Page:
Joined Nov 11, 2007
1,458 Blog Posts

May Seasonality: S&P 500

Sell in May and go away? Not exactly…

Click on the chart to enlarge.

From 1960 to 2010 Calculations start at the open of the first trading day of the month and end on the close of the last trading day.

May Statistics:

  • Average Monthly Profit/Loss = 0.22%
  • Winning Months= 56.86%
  • Worst May = 1962 loss of -8.60%
  • Best May = 1990 gain of +8.90%

Profit Distributions:

Equity Curve:

Since 1986 May has not really deserved the reputation it has gotten. It has not been a great month, but for the last 20+ years, it has been a fairly consistent (if small) winning month.

If historical patterns prevail, this May will be a month to consolidate the gains of the past few months.

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Market Abnormally Overbought, Again

The market is extended here but one measure suggests an abnormally overbought market can keep going higher and higher.

I’ve written before, here and here, about an abnormally overbought S&P 500. I do not recommend shorting overbought markets as they have the tendency to stay overbought for longer than we might expect.

The Setup:

  • Buy SPY (or $SPX) at the close when it closes above the upper Bollinger Band (built around a 50 period mean with the bands 2 standard deviations from the mean).
  • Sell X days later.
  • No commissions or slippage included.
  • All SPY history used. $SPX history starts in 1960.

The Results:

While many traders see an abnormally overbought market and think it is time to short, this study shows that at the very least, it is better to just do nothing, or stay long.

While the edge is not much better than Buy and Hold (for the SPY), there doesn’t appear to be much value in expecting a major correction or even a big pullback. Perhaps if this setup was combined with other factors, such as low volume, we might predict when an abnormally overbought market might fail.

This setup, as shown with 50 years of data on $SPX, has consistently led to more market melt ups.

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Buying SPY After a Large Gap Up

Should a large SPY gap-up be faded or bought?

On April 20th (or 3 days ago at the time of the writing of this article), SPY gapped-up over 1%. Not only was the gap-up large, but the low for the day was less than a dime beneath the opening price.

Gaps can be measured a couple of different ways, and for these tests, I’ve measured them from the previous close to the open and from the previous close to the low of the day. For example, SPY could have an opening gap (measured from the previous day’s close to the open) of greater than 1%, while the gap measured from the previous close to the day’s low would be less than the amount of the opening gap. Measuring the gap from the previous close to the low will be more restrictive and result in fewer trades.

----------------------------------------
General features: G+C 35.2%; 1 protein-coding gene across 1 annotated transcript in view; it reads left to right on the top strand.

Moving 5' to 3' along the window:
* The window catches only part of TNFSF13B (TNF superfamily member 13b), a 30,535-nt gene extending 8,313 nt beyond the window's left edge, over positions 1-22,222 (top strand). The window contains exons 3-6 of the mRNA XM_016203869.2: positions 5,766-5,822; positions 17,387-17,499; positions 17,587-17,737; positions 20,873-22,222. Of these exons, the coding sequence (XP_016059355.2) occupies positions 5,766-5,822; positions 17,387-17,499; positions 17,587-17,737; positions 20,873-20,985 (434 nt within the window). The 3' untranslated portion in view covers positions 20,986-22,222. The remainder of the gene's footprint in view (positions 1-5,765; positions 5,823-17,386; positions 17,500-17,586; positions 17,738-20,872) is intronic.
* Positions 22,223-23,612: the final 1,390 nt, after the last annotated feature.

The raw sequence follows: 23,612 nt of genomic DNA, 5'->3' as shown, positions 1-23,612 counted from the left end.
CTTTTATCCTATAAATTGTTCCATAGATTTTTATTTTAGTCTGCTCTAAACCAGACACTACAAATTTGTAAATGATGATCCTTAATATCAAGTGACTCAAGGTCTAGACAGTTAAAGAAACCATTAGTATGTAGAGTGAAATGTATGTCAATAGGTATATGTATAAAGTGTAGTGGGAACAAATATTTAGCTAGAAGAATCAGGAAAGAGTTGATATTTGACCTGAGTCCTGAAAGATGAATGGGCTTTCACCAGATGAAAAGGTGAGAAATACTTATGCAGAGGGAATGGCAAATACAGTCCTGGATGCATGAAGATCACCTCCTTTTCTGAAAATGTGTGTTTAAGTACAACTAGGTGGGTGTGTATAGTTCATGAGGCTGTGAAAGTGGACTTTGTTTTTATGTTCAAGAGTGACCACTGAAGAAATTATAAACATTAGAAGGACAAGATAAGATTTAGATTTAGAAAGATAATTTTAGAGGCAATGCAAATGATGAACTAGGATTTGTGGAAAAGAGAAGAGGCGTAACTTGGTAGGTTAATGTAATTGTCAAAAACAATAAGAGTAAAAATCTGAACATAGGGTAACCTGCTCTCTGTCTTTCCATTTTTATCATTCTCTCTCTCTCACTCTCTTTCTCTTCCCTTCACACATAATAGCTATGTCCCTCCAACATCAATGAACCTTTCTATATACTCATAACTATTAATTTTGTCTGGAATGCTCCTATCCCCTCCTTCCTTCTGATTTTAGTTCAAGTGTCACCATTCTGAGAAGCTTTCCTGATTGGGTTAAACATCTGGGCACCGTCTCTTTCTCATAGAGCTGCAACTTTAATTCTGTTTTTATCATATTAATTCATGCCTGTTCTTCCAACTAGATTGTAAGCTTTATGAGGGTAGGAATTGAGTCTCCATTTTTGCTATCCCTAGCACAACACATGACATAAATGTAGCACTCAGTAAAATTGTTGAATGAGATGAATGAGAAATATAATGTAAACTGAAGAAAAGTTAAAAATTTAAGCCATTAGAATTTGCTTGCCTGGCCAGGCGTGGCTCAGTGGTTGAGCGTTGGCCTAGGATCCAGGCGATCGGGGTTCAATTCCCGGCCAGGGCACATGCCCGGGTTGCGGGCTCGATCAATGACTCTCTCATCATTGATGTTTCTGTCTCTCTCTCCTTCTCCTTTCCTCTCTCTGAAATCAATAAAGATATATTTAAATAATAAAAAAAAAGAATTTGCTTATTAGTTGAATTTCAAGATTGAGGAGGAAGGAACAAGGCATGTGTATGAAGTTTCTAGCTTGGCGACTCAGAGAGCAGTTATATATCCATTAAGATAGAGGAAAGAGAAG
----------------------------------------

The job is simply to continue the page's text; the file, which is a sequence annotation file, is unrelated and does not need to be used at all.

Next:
The Rules:

Buy SPY at the close if

  • The distance from the previous close to the open is greater than 1%
  • The distance from the previous close to the low of the day is greater than 1%
  • Sell X days later
  • No commissions or slippage included
  • All SPY history used

The Results:

Summary of Results:

The blue line measures the gap from the previous close to the low, while theĀ  red line measures from the previous close to the open. Remember that there are many more gaps that are greater than 1% from the previous close to the open (179) compared to using the low (57).

The green line is a very simple measure of buying and holding SPY over X number of days, starting with the first day of SPY history. This measure is limited, to be sure (for example, altering the first day of data by a month or so will affect returns), but it does give a baseline from which to compare the gap trades.

Compared to the baseline, after a large gap up, SPY under-performs. However, the average trade low over the next 20 days (for both measures of gaps) is greater than the gap amount of 1%. This suggests that a gap-fill may occur intra-day, but on a closing basis, we are better off NOT betting on a gap fill over the next 20 trading days. Put more simply, large gap-ups are not easily filled.

After 13 trading days, buying after a large gap-up has tended to out-perform the baseline SPY performance.

Bottom Line: Fading large gaps with the hopes of profiting from a gap fill may not be the best way to play. Instead, it may be better not to fade, and instead buy weakness after the gap-up.

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High Tight Flags for Monday

I would normally exclude a stock such as AMRN with a large gap-up. Usually large gaps mean a stock has been bought-out. In this case, AMRN received favorable data on a pending drug.

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